To rectify the community’s concerns, Sparks said the DEM is amending its process to provide more detailed updates to the town.
“I’ve asked DEM biologist Brian Tefft to make sure he has a daily call with Chief [Vincent] Carlone and Town Manager Nancy Dodge — even if we don’t have anything different to say, just to have a conversation,” said Sparks. She added she has been in personal contact with property owners in the deer culling area.
"We’re working hard on this project," said Sparks. "Not just the DEM, but the community is working really hard on this. This is the first time for this project and it hasn’t been as seamless as I hoped. But I'm personally really heartened by the efforts of the community.”
In addition, a few property owners had given local hunters permission to hunt on their property while baiting was taking place on the property.
“There should be no hunting where baiting is underway,” Gaffett said. Town Manager Nancy Dodge, who was present at the Deer Task Force meeting on Feb. 10, said, “The bottom line is, if an area is baited, it’s illegal to hunt there. There were some communication issues that are being resolved.”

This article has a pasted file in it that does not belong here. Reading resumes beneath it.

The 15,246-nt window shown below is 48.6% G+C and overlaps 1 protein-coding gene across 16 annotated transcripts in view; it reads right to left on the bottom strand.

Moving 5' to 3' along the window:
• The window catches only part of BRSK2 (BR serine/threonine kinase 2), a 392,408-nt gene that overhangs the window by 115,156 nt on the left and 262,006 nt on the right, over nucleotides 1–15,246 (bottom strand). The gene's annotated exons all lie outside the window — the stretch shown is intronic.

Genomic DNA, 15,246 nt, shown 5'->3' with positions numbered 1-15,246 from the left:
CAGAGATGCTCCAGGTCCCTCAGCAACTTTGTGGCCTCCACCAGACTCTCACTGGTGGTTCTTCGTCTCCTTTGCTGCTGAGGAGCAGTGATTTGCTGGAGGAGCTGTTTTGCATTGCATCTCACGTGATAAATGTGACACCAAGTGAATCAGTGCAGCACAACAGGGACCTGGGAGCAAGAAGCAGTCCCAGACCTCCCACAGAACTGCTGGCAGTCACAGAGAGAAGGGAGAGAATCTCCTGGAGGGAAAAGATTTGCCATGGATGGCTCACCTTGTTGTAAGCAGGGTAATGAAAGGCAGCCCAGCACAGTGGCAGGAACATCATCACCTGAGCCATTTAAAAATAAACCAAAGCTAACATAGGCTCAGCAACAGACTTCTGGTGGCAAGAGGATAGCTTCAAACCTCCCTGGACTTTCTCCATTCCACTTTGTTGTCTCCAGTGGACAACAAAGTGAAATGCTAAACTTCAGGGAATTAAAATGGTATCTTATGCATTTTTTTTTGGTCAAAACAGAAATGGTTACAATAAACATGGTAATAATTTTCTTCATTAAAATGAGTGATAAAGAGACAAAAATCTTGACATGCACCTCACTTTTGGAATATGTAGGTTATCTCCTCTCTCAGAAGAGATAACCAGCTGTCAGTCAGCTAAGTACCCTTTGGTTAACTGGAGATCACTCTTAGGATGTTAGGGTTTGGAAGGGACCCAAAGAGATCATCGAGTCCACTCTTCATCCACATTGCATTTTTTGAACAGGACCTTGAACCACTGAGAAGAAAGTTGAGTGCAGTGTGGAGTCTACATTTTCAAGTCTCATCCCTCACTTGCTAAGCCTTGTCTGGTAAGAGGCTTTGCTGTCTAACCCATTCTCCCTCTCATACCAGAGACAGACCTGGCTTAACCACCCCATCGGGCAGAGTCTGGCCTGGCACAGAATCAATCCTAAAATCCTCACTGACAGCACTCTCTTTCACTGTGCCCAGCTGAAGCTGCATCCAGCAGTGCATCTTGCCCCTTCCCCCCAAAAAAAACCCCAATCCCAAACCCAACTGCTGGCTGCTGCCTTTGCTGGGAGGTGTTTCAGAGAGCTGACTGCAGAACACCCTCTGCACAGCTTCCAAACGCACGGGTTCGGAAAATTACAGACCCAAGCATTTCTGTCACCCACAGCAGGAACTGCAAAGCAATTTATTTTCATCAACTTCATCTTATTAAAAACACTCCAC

On another note, there have been other concerns about snare traps found around the island. Police Chief Vincent Carlone said the traps were found two weeks ago in a wooded area of the Boy Scout Camp at the end of Connecticut Ave. Carlone said there are currently no suspects. He also said it is unclear when the traps were placed.
"We found some snare traps, and remains of dead deer that appear to be from hunting, not the traps," said Carlone. "It gives the appearance of illegal poaching of deer. It has been documented and communicated to the DEM... It’s an issue of grave concern and it’s a terrible thing to do to the deer."
Suppressors not allowed